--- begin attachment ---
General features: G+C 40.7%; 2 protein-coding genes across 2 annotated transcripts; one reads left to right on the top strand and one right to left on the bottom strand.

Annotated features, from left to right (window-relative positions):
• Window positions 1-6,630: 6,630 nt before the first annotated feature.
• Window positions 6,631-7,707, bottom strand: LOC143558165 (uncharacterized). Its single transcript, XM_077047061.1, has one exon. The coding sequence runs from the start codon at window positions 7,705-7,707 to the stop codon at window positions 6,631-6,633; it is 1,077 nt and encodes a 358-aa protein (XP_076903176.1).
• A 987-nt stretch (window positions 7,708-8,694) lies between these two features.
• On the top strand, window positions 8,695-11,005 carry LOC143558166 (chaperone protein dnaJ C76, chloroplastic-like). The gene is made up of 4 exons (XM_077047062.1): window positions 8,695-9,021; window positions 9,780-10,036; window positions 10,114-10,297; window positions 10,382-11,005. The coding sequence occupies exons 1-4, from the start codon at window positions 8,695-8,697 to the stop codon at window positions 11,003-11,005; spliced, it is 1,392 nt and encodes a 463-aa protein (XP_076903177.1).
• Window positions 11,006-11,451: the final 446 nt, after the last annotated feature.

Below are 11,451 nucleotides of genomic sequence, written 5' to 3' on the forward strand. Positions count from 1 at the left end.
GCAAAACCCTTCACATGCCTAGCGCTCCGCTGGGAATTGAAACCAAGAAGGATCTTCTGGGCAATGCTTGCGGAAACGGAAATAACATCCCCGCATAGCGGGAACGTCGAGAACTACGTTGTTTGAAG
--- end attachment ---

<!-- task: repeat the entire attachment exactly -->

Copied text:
General features: G+C 40.7%; 2 protein-coding genes across 2 annotated transcripts; one reads left to right on the top strand and one right to left on the bottom strand.

Annotated features, from left to right (window-relative positions):
• Window positions 1-6,630: 6,630 nt before the first annotated feature.
• Window positions 6,631-7,707, bottom strand: LOC143558165 (uncharacterized). Its single transcript, XM_077047061.1, has one exon. The coding sequence runs from the start codon at window positions 7,705-7,707 to the stop codon at window positions 6,631-6,633; it is 1,077 nt and encodes a 358-aa protein (XP_076903176.1).
• A 987-nt stretch (window positions 7,708-8,694) lies between these two features.
• On the top strand, window positions 8,695-11,005 carry LOC143558166 (chaperone protein dnaJ C76, chloroplastic-like). The gene is made up of 4 exons (XM_077047062.1): window positions 8,695-9,021; window positions 9,780-10,036; window positions 10,114-10,297; window positions 10,382-11,005. The coding sequence occupies exons 1-4, from the start codon at window positions 8,695-8,697 to the stop codon at window positions 11,003-11,005; spliced, it is 1,392 nt and encodes a 463-aa protein (XP_076903177.1).
• Window positions 11,006-11,451: the final 446 nt, after the last annotated feature.

Below are 11,451 nucleotides of genomic sequence, written 5' to 3' on the forward strand. Positions count from 1 at the left end.
GCAAAACCCTTCACATGCCTAGCGCTCCGCTGGGAATTGAAACCAAGAAGGATCTTCTGGGCAATGCTTGCGGAAACGGAAATAACATCCCCGCATAGCGGGAACGTCGAGAACTACGTTGTTTGAAG